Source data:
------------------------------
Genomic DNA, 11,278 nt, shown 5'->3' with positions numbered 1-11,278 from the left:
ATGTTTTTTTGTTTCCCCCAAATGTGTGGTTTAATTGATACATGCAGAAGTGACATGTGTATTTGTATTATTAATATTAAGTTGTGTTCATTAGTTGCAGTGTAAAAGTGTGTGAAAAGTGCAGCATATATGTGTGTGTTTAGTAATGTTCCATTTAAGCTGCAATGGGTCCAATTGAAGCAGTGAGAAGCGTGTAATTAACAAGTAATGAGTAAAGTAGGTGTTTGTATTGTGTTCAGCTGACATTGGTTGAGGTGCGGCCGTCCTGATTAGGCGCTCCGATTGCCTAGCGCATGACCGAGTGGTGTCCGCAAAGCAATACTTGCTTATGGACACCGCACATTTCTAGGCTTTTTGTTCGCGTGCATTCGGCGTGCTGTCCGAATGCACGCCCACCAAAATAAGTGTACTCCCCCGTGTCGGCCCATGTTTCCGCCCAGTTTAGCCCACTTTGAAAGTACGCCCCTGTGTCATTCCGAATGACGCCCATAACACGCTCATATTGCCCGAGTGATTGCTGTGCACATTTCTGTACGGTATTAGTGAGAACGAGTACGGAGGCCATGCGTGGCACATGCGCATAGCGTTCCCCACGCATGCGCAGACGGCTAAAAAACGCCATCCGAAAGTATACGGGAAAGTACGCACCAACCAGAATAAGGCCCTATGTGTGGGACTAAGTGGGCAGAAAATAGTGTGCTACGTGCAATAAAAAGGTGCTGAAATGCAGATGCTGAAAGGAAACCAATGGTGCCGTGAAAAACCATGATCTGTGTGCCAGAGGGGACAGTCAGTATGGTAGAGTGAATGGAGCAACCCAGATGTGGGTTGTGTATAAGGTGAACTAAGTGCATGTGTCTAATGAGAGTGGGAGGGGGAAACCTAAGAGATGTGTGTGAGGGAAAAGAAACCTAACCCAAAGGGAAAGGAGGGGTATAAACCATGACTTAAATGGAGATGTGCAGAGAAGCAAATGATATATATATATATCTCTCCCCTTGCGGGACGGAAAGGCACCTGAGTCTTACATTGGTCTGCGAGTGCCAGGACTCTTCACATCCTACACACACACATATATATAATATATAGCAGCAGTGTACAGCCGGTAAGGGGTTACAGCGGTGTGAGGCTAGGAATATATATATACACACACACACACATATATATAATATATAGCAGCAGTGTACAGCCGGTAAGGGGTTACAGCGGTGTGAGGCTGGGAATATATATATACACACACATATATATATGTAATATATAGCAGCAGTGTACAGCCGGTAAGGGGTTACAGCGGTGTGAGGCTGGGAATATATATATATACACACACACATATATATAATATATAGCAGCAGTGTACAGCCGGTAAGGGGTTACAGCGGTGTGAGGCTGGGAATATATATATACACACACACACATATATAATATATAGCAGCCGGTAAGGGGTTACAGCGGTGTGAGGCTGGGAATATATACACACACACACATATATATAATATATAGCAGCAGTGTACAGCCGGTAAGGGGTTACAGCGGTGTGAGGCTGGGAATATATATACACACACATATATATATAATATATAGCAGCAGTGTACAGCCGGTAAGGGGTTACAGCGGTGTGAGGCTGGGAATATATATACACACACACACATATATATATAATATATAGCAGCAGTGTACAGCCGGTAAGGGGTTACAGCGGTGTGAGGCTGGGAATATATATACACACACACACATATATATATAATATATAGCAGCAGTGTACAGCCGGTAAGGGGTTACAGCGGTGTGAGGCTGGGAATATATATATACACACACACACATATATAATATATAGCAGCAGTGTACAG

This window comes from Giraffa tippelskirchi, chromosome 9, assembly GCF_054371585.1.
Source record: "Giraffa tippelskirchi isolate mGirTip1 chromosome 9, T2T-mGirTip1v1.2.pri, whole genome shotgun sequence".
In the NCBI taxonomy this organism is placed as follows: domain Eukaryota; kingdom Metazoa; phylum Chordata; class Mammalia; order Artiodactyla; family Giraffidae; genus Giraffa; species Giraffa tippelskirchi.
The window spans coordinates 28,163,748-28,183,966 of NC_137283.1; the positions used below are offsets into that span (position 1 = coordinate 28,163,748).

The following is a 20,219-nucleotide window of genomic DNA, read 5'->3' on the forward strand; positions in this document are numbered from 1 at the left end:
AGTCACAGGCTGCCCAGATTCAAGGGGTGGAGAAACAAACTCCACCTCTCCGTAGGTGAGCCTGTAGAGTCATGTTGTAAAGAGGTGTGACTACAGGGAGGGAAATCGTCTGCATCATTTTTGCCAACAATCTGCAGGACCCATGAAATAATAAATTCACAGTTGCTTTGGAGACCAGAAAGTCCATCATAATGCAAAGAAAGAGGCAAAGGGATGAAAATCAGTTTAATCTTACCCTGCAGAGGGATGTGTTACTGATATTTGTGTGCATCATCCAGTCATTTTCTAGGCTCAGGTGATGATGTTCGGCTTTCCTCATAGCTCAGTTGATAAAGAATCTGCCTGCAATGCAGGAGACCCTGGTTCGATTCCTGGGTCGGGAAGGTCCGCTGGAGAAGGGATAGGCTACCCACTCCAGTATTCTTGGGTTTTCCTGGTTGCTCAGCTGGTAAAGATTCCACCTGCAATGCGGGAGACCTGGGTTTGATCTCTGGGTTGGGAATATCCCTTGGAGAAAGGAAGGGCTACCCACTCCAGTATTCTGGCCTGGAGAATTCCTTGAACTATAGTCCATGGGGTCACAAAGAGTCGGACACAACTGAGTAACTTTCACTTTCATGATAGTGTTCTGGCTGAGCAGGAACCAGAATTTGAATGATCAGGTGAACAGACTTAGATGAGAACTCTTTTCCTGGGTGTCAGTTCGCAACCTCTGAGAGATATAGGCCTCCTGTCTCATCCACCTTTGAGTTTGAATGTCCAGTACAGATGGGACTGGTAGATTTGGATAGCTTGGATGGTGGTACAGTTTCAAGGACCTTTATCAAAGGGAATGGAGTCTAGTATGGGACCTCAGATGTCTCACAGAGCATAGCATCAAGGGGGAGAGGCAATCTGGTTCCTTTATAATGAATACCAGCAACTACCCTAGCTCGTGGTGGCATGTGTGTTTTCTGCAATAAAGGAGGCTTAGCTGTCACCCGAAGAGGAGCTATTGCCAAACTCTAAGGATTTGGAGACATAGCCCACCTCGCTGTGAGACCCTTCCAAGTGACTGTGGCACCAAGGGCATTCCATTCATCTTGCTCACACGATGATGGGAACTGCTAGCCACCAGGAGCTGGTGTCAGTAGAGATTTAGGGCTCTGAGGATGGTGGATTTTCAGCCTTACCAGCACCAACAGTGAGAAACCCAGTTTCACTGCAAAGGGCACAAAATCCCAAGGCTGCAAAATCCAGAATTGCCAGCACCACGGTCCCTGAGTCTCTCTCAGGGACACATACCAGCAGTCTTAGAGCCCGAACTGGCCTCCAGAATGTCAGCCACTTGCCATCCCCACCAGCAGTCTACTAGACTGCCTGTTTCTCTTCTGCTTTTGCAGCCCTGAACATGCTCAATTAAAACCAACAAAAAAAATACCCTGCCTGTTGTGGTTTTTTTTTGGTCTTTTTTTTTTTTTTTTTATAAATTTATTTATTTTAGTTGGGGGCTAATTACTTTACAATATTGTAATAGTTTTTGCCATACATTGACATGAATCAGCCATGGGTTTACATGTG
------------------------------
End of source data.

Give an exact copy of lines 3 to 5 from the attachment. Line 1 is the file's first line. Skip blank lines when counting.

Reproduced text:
This window comes from Giraffa tippelskirchi, chromosome 9, assembly GCF_054371585.1.
Source record: "Giraffa tippelskirchi isolate mGirTip1 chromosome 9, T2T-mGirTip1v1.2.pri, whole genome shotgun sequence".
In the NCBI taxonomy this organism is placed as follows: domain Eukaryota; kingdom Metazoa; phylum Chordata; class Mammalia; order Artiodactyla; family Giraffidae; genus Giraffa; species Giraffa tippelskirchi.